Chilean Sea Bass
I spray a nonstick pan with olive oil spray, and then sprinkle spices directly into the pan and heat them up. Once the spices are hot, I add the Chilean sea bass fillets and cook for 2–3 minutes on each side, depending on thickness. This can be done with tilapia, too, and it’s simple and perfectly delicious!
(I started buying bags of Chilean sea bass at Costco — they recently started carrying this type with a hechsher. I defrost as many pieces as I need overnight in the fridge.)
—Sarah Faygie Berkowitz
Your go-to hamburger toppings or sauce: 1, 2, 3, go!
Dijon mustard, mayo, salt, romaine lettuce, pickles, and cucumbers.
I’ve been using this simple, no-bells-and-whistles knife sharpener for years, and I just don’t have a good excuse to buy a new one because it’s been doing its job just fine. Knife Sharpener from Ikea, $4.99.
Product or gadget that’s expensive but worth it?
Good knives! I bought a Shun knife for cutting challah a bunch of years ago and it’s still amazing — it even cuts well through sourdough challah!
FT, help me!!
Since one of my kids had to go off gluten, I began using brown rice in my cholent instead of barley. The taste is great — nobody could tell the difference! But I’m having issues with the texture. The cholent often sticks to the bottom of the Crock-Pot, and all the liquid sits at the top! Any ideas?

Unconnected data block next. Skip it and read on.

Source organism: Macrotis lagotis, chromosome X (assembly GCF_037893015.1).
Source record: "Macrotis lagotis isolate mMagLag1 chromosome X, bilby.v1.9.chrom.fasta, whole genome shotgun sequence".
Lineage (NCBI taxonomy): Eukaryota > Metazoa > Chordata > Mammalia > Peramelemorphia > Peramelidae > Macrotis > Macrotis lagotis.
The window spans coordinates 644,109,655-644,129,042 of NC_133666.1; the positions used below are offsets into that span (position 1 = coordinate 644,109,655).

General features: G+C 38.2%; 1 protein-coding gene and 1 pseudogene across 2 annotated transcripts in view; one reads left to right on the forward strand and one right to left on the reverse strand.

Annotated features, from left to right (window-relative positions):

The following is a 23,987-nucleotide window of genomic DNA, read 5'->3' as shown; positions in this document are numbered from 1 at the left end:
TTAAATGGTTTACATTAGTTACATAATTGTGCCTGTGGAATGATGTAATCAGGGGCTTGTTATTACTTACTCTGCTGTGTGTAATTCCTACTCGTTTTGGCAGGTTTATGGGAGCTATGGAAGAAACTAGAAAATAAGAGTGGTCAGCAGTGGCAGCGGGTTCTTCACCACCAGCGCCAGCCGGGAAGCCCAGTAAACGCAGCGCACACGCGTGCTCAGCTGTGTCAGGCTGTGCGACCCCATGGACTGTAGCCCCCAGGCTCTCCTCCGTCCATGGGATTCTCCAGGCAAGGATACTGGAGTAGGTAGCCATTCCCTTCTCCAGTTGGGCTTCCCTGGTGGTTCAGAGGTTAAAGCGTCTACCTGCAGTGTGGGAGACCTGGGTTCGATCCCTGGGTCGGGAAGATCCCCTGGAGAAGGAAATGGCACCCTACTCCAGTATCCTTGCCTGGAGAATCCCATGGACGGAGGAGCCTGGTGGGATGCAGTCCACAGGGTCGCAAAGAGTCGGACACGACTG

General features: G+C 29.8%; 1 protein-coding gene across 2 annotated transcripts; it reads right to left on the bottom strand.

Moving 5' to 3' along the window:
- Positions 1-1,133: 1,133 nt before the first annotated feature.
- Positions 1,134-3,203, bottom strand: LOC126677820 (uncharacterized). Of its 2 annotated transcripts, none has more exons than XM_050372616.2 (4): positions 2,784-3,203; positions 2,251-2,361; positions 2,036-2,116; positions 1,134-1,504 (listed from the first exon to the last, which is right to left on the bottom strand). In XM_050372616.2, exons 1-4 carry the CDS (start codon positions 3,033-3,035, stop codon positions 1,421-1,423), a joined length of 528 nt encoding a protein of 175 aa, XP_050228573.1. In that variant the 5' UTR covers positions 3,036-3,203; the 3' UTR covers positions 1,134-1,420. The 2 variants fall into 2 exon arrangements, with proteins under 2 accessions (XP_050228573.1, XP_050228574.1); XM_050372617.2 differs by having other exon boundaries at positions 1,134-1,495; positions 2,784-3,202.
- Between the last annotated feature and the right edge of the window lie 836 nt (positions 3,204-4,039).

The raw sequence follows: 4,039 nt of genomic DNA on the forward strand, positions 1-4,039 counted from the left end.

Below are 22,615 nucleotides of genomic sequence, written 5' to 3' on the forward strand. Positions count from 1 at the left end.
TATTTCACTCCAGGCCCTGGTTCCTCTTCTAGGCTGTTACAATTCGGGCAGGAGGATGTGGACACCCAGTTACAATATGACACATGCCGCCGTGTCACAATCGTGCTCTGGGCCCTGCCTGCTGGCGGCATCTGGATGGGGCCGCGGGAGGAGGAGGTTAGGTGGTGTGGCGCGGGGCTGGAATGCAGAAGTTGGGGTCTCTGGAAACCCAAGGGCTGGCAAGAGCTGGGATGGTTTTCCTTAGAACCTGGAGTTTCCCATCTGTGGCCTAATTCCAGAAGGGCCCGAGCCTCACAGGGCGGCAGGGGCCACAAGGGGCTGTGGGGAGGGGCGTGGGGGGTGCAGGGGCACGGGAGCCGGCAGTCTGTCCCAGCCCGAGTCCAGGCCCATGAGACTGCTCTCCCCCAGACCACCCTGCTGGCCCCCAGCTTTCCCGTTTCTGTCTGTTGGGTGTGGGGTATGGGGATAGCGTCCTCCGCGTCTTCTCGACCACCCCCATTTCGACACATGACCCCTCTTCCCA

One option is to put the rice into a cloth or cooking bag in your cholent. If you do this, add beans to your cholent so they’ll thicken the consistency somewhat. Or you can line the bottom of your Crock-Pot with sliced onions. This prevents the rice from sticking to the bottom.
Do you have to toivel something that you plan on only using once?
Absolutely — according to all opinions. Although many people are under the assumption that a utensil used only once does not require tevilah, this is patently false — and there is no distinction if the utensil is made from metal or glass.
In all probability, the confusion about this halachah stems from a different halachah — that a utensil that is designed and manufactured to be used only once, such as a disposable pan, does not require tevilah before being used (for this reason, some poskim hold that disposable aluminum foil pans do not require tevilah). But a utensil that is designed and manufactured to be used more than once must be immersed, even if the person who bought and owns it plans to dispose of it after one usage.
-Answered by Rabbi Doniel Neustadt
(Originally featured in Family Table, Issue 744)
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